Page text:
Apple uses digital skeuomorphic design: calendars with faux leather-stitching, bookshelves with wood veneers, fake glass and paper and brushed chrome. These objects retain ornamental elements of the past, derivative iterations — elements that are no longer necessary to the current object’s functions, Fast Company’s Austin Carr emphasizes.
It is an open secret that Scott Forstall was Steve Jobs’ guy, and according to the NYT sources the former Apple CEO
“pushed the company’s software designers to use the linen texture liberally in the software for the company’s mobile devices. He did the same with many other virtual doodads that mimic the appearance and behavior of real-world things, like wooden shelves for organizing newspapers and the page-flipping motion of a book,” according to people who worked with him but declined to be named to avoid Apple’s ire.
Now that Forstall is leaving Apple, the next update will likely shift away from these visual tricks. Jony Ive, who took over direction of Human Interfaces across the company, is also a veteran at Apple: he has long been responsible for the minimalistic design of Apple’s products.
However, as an anonymous source cited by the NYT says
“Ive has made his distaste for the visual ornamentation in Apple’s mobile software known within the company,” according to current and former Apple employees who asked not to be named discussing internal matters.
But Ive isn’t the only one disappointed by Forstall’s choice for software design.
Axel Roesler, associate professor and chairman of the interaction design program at the University of Washington, believes Apple’s software design needs an update: “It has become larded with nostalgia [and] unnecessary visual references to the past”. Criticism is flowing from all over, with designers pointing to a couple apps and icons featuring a visual reference that, for example, people under 40 may have never seen.
A former senior UI designer who worked closely with Steve Jobs at Apple says as cited by Austin Carr:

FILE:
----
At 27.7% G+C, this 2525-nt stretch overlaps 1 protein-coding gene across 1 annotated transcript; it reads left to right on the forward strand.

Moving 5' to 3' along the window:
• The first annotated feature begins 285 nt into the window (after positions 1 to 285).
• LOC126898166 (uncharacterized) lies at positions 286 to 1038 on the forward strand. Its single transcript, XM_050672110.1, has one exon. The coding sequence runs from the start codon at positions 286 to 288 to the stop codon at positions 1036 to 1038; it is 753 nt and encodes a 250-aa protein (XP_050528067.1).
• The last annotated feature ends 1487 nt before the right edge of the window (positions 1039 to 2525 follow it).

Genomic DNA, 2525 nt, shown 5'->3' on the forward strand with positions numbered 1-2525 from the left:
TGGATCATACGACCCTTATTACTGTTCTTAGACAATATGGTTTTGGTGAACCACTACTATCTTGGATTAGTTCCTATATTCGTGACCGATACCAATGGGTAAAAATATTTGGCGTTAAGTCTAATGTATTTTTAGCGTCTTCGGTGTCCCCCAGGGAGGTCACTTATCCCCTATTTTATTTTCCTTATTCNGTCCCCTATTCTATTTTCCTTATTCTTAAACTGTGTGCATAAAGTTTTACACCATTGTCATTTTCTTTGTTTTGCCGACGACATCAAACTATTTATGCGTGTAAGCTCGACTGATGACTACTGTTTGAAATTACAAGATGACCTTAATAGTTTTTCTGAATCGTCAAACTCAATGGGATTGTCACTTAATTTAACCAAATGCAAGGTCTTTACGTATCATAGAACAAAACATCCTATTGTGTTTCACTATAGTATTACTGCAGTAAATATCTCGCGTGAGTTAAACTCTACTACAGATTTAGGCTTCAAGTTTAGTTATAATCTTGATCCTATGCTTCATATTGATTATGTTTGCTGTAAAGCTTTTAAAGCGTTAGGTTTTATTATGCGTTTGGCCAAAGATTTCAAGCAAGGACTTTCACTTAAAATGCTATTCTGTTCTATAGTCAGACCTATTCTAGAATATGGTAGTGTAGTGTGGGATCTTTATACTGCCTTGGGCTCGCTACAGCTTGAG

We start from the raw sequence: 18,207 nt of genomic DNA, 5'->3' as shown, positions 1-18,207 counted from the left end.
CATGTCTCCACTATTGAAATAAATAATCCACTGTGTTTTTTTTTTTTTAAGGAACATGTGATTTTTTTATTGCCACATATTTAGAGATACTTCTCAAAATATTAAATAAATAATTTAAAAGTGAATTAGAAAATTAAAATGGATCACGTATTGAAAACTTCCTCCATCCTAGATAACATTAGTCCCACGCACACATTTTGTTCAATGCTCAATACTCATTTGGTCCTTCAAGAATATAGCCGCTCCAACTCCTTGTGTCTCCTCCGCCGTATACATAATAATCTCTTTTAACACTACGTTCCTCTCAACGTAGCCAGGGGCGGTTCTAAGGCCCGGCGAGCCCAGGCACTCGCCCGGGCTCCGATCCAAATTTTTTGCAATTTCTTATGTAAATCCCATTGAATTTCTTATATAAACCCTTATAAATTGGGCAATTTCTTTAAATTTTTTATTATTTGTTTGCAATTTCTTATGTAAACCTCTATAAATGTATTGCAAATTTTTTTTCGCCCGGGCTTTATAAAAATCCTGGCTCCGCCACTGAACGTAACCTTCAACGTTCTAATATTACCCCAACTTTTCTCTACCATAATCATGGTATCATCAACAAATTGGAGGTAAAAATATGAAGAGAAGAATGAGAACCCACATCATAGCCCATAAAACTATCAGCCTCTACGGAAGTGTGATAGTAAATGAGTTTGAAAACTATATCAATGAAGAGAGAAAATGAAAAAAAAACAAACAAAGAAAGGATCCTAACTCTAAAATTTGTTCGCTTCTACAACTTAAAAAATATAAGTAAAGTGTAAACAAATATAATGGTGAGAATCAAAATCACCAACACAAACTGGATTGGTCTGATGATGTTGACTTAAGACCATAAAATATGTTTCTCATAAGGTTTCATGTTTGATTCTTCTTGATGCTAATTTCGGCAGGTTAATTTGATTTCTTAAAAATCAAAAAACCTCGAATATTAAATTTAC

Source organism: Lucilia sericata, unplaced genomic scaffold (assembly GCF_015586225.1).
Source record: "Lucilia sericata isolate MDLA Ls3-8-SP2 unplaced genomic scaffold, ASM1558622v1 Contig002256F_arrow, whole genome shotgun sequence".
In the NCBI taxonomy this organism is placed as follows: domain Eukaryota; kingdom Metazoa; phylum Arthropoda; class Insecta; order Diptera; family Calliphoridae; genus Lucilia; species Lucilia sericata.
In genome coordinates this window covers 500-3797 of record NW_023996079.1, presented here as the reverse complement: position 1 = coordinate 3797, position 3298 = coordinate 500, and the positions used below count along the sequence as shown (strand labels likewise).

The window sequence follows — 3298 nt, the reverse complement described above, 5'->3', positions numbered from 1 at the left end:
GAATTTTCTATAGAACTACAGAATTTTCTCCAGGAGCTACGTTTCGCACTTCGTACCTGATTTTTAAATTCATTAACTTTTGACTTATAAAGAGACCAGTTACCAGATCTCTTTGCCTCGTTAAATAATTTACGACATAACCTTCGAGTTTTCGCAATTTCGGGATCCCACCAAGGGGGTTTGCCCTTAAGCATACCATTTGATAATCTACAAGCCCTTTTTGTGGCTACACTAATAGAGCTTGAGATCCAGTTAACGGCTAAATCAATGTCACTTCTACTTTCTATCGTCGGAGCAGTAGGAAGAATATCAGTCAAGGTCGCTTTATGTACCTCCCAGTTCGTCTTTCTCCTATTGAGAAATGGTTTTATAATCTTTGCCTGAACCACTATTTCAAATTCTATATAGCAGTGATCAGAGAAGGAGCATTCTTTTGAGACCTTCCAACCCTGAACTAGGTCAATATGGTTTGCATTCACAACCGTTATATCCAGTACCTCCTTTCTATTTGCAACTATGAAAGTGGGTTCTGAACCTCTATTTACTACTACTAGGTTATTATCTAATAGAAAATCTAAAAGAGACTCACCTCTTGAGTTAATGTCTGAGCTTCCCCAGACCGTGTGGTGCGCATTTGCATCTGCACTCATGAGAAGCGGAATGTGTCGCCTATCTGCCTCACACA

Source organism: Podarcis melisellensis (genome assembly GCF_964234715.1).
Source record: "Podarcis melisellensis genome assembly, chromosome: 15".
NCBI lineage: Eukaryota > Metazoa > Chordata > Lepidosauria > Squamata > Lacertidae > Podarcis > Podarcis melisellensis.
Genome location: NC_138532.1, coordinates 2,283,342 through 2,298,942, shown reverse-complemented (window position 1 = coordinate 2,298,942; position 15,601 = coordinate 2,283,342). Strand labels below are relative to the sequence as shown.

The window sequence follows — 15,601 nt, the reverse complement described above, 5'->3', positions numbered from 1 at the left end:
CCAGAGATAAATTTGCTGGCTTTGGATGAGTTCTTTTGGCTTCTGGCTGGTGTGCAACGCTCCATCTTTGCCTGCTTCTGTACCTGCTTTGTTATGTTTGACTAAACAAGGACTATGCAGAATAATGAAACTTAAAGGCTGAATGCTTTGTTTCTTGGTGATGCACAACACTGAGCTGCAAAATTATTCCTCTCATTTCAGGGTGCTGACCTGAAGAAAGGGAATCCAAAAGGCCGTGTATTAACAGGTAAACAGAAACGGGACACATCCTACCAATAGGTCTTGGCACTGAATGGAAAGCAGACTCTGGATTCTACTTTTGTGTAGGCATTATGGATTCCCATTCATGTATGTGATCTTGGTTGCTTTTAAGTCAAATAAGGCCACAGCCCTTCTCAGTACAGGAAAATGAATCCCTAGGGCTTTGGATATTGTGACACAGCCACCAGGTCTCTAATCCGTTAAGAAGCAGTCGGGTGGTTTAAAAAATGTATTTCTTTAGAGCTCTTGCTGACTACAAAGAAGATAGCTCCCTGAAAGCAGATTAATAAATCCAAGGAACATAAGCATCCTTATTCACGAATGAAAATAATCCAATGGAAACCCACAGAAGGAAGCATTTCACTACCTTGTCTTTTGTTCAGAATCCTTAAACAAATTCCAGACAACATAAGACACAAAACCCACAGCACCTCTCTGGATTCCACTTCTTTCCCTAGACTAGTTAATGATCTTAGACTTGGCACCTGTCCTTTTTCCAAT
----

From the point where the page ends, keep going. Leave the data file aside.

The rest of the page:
“It’s visual masturbation. It’s like the designers are flexing their muscles to show you how good of a visual rendering they can do of a physical object. Who cares?”
“I feel like [Apple] has concentrated too much on mimicking the visual skeuomorphic approach rather than concentrating on the actual functionality.” For example, in iOS 6, the latest version of Apple’s mobile operating system, Forstall recently demoed an animated paper shredder, which will be used to delete e-tickets and coupons. How many iPhone users have ever actually seen a paper shredder in real life? Is it necessary? Or just visual masturbation? “To me, it’s lipstick on a pig,” says the source intimately familiar with Apple’s design process. “There’s no need to add glitter if the product can stand on its own.”
This translates into the question: what do modern users need? Are the visual metaphors Apple uses really outdated?
According to Yves Béhar, the founder of fuseproject, which is best known for designing the Jawbone and original One Laptop Per Child PC, excessive digital imitation of real-world objects creates confusion among users, as they don’t work like real objects. In addition, visual metaphors could be outmoded in the eyes of many, like Gadi Amit, renown for the Lytro camera and Fitbit design, points out.
The solution? We don’t know yet. But the sources both the NYT and Fast Company cites are amazed by Microsoft’s fresh approach, which distances itself from skeumorphism and puts an accent on a flat user interface that’s minimalist to the core. One thing they fail to mention, however, is that some visual elements, such as mail and camera, are the digital remakes of real objects.
What do you think: Does Apple’s mobile software UI need refreshment? Maybe a more Microsoft-like, simplistic approach suggested by some considering Ive’s minimalistic approach to design?